My mama grieves like a champ. It’s one of the greatest lessons she taught me, never meaning to be the instructor in the first place. She, the unwilling and unwitting adviser to my young eyes. In less than fifteen years, life drained her of her father, her brother, her son, and her mother. I’ve awoken to blubbering sobs from her bedroom before– death’s overture. Loss lays on her eyes like a contact lens when she talks about her big brother. When the memory of him is as sad as his untimely death. But I also see joy. His laugh dances in her enunciation of him. I feel his spirit in her description. My mom mastered the useful skill of grieving healthfully– living alongside the memories of her loved ones without clinging to them, without leaving an open seat for a body no longer here. These lessons transcend beyond death. Grief is allowing every discomfort to surface, to weep in the “what could have been”, and let it go.
My maternal grandmother was a titan spirit. She died two weeks before I turned six. “Oh, so you probably don’t remember her,” people say. My grandmother refuses to be easily forgotten. This description isn’t intended to sanctify her. My mother’s mother was a flawed person like everyone else, and we missed her when she died. We still miss her now. The tricky thing about death is accepting that you won’t “get over” it. Grief’s work is moving toward a new normal, one where you miss someone you thought you’d always have, and that missing will sting like a scorpion. Other times, the memories of those we lost is a comforting blanket.
There I was, five years old, surrounded my family members who were weeping earlier and now gleefully chatted over a spread of fried chicken. I understood death is tragic. I strained to comprehend how everyone was happy. I get that now. They were talking about my grandmother– her domineering spirit, competitive drive, and her VERY strong preferences and opinions. The woman was one of a kind, uncompromising in her womanhood, unapologetic on her terms. We grieved her death the way she celebrated life.
My grandma’s death didn’t strike me until a year later. It was grandparent’s day at my elementary school. With giddy eyes and wide grins, my peers escorted their adoring grandparents around our school. You would have thought that our cubbies were the Mona Lisa and our cafeteria was the sistine chapel by the looks of wonder on the grandparents’ faces. The thought struck me, “no one will ever claim me like that again”. It was the first of many times in my life where no one showed up for me, which is another sour kind of grief. There’s a different empty for the absence of the living.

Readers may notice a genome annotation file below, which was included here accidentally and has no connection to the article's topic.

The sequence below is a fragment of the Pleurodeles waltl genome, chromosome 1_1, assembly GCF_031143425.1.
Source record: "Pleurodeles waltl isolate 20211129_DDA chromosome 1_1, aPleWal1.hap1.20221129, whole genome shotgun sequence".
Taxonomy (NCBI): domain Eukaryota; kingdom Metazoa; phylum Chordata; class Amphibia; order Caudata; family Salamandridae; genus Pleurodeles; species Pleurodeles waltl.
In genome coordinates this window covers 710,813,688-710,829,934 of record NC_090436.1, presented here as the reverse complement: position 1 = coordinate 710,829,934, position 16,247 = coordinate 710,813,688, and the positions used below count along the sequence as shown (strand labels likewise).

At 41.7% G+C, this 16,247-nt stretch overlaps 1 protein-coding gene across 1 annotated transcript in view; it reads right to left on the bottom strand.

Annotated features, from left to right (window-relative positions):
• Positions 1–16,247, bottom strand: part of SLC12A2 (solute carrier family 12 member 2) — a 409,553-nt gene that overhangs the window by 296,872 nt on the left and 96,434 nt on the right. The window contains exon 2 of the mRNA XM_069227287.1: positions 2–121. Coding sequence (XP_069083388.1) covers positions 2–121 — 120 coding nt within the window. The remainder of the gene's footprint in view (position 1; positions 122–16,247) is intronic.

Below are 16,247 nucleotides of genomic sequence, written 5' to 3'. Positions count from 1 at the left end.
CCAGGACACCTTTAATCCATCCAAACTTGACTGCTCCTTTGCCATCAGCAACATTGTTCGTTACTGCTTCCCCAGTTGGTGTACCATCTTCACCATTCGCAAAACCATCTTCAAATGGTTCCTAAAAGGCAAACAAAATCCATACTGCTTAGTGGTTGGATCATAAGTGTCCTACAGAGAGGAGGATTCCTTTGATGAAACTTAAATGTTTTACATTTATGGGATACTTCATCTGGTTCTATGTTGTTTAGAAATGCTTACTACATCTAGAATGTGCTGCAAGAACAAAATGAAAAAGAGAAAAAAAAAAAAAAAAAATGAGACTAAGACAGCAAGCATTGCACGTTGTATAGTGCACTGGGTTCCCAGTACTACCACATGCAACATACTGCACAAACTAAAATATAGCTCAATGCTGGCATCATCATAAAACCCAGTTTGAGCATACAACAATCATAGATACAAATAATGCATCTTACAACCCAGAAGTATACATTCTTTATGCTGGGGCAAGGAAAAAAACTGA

I returned home from school in tears. I crawled into my parent’s bed and wept with my mother in the dark. What reminded me of how far Grandma Jones was from me now brought me closer to my mom. Death can be a splinter or a thread. I’ve watched it do both to my family. But when it is a thread, it’s gold. It becomes gold when you talk about how that loved one isn’t here anymore. I don’t like saying they’re in “a better place” unless they were suffering because what better place is there than surrounded by your family? I don’t believe everything happens for a reason. I don’t believe my friend in middle school’s father passed away for a reason. I think it sucked. I think she was robbed of a lot of things because of it. But there is no “could have been” here. It just is. Life just goes on. Unfairly, the time continues when we ache for the whole wide world to freeze.
You cannot usher the grieving through their pain. You can bear witness to it, ask questions to exhume processing, but no person can shield another from the ruthless parts of life. They’re unavoidable. But, we all experience them. Whether young or old, our parents will pass away. And I’ve been told you never “get over it”, which makes sense because you only have one person who raised you or birthed you into this world. Even if multiple people hold the same title, there’s a tether to your two parents.
My mom taught me to live life with open palms instead of clenched fists. This means that I don’t tie myself too tightly to things, but enjoy them while they’re here. I get that there’s space for me to rejoice in the unawareness of my friends who haven’t been affected in these ways while also being insanely jealous of them. I say “I love you” often and out loud. Past the resentment of loss (whether that’s death or a job or a hobby), there’s a gratitude for the opposite (life, freedom, new space to explore new things). In the throes of loss, we learn life isn’t a race. Everything is slow motion and indistinguishable. Cheryl Strayed writes about losing her mom as “not living on planet earth”. So live elsewhere for a while. Take life on your hands and knees– crawling forward if you must. Take life in the after of loss with the knowledge that there’s an invisible tether between you and everyone you love. I believe in that– an inseverable link. Even if the person isn’t alive, the link remains. The tie is there. Unbreakable.
When my youngest sister, Kate, was born, we could feel my maternal grandmother’s presence. Kate was born three years after my grandma died–three days before my grandma’s birthday. As an infant, she resembled Grandma Jones so much– the piercing blue eyes and rosy cheeks. Kate only knows her from descriptions. But for those of us who were dwarfed in her titan wake, we fee her. Because grief is not the fence we hop over. It’s the ocean we swim through.